In light of the recent controversy surrounding the city’s Confederate monuments, members of the Green Party of New Orleans released a clear, concise stance on the “symbols of white supremacy.”
The party released a statement supporting the removal of New Orleans’ Confederate monuments last week just before the statue of Jerfferson Davis was removed overnight. While party members are working to revamp their statement in light of the state legislatures’s efforts to halt the removal, party officials wanted a clear, cohesive stance on the issue that’s caused protests, counter-protests and marches.
“You’re on the front lines when you fight these fights, and I would not want to see the Green party excluded from these struggles,” John Clark, Green member, said.
The statement praises Take Em Down NOLA, which works to “take down all symbols of white supremacy,” while acknowledging the historic value of the statues. Party members encourage the city to remove the monuments with care and place them somewhere with proper educational context for future students of history.
The city has committed to removing four Confederate monuments around the city. Two have already been removed – the Liberty White League obelisk and the bronze of Jefferson Davis – though the dates and times for removing P.G.T. Beauregard and Robert E. Lee are secret for “safety reasons,” city officials said.
There are several more Confederate-era monuments scattered throughout the city, including a bust of Brigadier General Albert Pike in Mid-City, as well as schools and institutions named after those involved in the Confederacy. Take Em Down NOLA is working to remove or rename all of those marked around the city, and the Greens are supporting those on the front lines.
“It was entirely appropriate for us to take a position,” said Lynne Serpe, party member. “It’s important for us to be supporting of those groups.”
Clark said he’s seen the fall of many historically-important buildings across the city, including the Carrollton Courthouse. Clark went to high school in the courthouse, which was recently purchased for $4.7 million by a Houston-based developer of senior living communities.
Those historical buildings are important to the culture and community of New Orleans, Clark said, though he doesn’t see as many people stand up for them in the same way.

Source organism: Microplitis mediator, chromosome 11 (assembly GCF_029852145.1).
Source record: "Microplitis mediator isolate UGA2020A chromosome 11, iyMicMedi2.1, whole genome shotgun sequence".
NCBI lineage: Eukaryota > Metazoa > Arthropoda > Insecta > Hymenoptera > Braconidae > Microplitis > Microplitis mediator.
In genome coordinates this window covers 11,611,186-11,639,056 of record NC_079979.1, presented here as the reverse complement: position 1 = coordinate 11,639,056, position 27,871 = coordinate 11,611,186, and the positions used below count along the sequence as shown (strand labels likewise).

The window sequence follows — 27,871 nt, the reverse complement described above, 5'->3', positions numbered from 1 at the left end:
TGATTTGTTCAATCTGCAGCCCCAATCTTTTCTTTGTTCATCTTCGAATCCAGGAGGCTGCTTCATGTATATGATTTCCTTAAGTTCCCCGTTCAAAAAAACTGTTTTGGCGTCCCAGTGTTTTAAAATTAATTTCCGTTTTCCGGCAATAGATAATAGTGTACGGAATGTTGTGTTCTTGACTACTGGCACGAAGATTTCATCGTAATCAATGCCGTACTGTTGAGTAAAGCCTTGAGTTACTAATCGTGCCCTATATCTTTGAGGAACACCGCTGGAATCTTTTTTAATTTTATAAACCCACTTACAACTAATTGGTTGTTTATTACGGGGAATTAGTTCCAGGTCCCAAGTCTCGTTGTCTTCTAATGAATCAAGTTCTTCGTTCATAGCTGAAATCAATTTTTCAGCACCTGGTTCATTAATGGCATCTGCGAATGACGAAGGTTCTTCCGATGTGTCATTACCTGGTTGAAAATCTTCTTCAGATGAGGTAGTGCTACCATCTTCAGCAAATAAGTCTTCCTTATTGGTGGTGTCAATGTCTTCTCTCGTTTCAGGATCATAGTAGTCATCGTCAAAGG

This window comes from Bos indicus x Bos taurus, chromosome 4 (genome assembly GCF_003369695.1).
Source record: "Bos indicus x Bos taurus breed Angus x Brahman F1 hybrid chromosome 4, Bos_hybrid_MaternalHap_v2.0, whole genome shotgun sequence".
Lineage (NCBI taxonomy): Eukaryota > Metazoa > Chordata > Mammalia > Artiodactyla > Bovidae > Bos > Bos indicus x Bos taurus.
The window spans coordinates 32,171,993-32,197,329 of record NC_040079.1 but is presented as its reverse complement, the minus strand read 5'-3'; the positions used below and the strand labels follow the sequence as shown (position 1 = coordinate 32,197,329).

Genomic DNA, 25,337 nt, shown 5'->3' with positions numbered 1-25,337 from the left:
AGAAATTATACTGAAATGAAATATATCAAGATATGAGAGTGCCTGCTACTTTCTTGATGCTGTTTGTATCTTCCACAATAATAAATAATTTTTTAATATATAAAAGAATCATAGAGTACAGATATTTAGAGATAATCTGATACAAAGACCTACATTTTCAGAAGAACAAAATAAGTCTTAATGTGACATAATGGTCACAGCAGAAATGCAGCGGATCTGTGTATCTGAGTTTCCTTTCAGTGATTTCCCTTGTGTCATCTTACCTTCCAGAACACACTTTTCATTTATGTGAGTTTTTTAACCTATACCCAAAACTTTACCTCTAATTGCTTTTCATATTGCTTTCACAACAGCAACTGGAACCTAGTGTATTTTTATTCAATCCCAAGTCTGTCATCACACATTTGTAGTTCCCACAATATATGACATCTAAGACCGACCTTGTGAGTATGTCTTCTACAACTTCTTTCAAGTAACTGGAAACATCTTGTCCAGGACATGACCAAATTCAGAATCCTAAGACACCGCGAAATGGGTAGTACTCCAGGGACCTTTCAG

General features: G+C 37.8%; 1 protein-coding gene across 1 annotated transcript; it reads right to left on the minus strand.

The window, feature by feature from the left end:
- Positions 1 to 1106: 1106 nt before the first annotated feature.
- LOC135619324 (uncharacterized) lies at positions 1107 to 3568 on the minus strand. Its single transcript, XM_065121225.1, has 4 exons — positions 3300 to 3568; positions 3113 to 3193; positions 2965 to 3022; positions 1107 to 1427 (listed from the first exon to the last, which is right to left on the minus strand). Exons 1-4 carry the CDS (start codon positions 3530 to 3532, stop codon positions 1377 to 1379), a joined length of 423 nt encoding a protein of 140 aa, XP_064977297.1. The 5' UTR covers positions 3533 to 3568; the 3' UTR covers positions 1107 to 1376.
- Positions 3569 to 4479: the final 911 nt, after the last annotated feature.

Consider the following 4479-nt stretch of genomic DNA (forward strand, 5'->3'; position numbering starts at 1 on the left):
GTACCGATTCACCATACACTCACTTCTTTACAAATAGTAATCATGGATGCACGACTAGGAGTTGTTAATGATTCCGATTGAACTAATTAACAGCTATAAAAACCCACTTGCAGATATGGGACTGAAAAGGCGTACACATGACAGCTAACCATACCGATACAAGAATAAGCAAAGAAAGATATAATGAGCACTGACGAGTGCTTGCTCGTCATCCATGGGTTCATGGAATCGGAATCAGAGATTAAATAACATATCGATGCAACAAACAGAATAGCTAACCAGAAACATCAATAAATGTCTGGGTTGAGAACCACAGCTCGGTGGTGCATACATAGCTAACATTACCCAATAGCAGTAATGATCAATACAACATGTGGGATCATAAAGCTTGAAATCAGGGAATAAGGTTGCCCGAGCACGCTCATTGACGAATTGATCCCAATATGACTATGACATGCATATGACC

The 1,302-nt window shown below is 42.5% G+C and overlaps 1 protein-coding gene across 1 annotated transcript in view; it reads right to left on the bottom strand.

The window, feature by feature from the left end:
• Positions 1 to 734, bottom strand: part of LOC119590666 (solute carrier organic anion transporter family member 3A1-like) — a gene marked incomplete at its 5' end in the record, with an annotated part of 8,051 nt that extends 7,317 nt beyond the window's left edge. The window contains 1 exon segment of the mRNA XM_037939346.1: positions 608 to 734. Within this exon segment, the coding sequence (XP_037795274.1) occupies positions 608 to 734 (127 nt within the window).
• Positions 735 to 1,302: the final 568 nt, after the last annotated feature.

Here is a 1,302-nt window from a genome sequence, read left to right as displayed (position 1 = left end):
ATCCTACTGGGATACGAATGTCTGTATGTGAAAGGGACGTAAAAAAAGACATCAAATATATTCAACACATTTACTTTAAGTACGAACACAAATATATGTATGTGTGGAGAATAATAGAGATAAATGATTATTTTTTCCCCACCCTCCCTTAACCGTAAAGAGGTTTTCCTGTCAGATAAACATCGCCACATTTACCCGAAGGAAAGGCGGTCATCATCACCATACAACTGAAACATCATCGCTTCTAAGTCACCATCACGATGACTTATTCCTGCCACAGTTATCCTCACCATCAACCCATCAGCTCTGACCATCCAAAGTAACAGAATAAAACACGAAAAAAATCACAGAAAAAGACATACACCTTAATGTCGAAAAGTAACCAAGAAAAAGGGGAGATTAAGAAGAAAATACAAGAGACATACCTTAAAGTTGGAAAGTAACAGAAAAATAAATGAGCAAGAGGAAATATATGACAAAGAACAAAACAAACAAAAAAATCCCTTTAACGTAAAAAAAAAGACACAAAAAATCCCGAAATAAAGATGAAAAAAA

“There’s been so much historical loss in this city,” he said. “And there’s certain people who only stand up for one thing: racist monuments.”
Proponents of the monuments cite their value to the history of the city and the country. About 50 monument supporters gathered around Jefferson Davis last week to protest its removal. There were more than 100 counter protesters gathered early Wednesday as the bronze statue was lifted from its base.
Monument supporters camped out in front of Davis for more than two weeks o show their support, and many said the monument wasn’t a racist symbol – merely a memorial of a leader. The Green party, however, disagrees.
“The Confederacy, after all, lost the war, and slavery was outlawed; the monuments were designed to say, ‘Yet still, we rule.’ They were designed to maintain and reproduce a harsh and rigid racial caste system,” the statement said.
Ryan Hargis, party member, said the party chose to create a statement because they are free from many of the larger parties’s ties; Greens don’t have to work to earn re-election in offices for now, so they can take clear positions on controversial issues. The biggest motivator, Hargis said, was one question: “Are we working toward building a moral society, or are we not?”
“We make a statement because we can,” he said. “We’re trying to be a party that’s different.”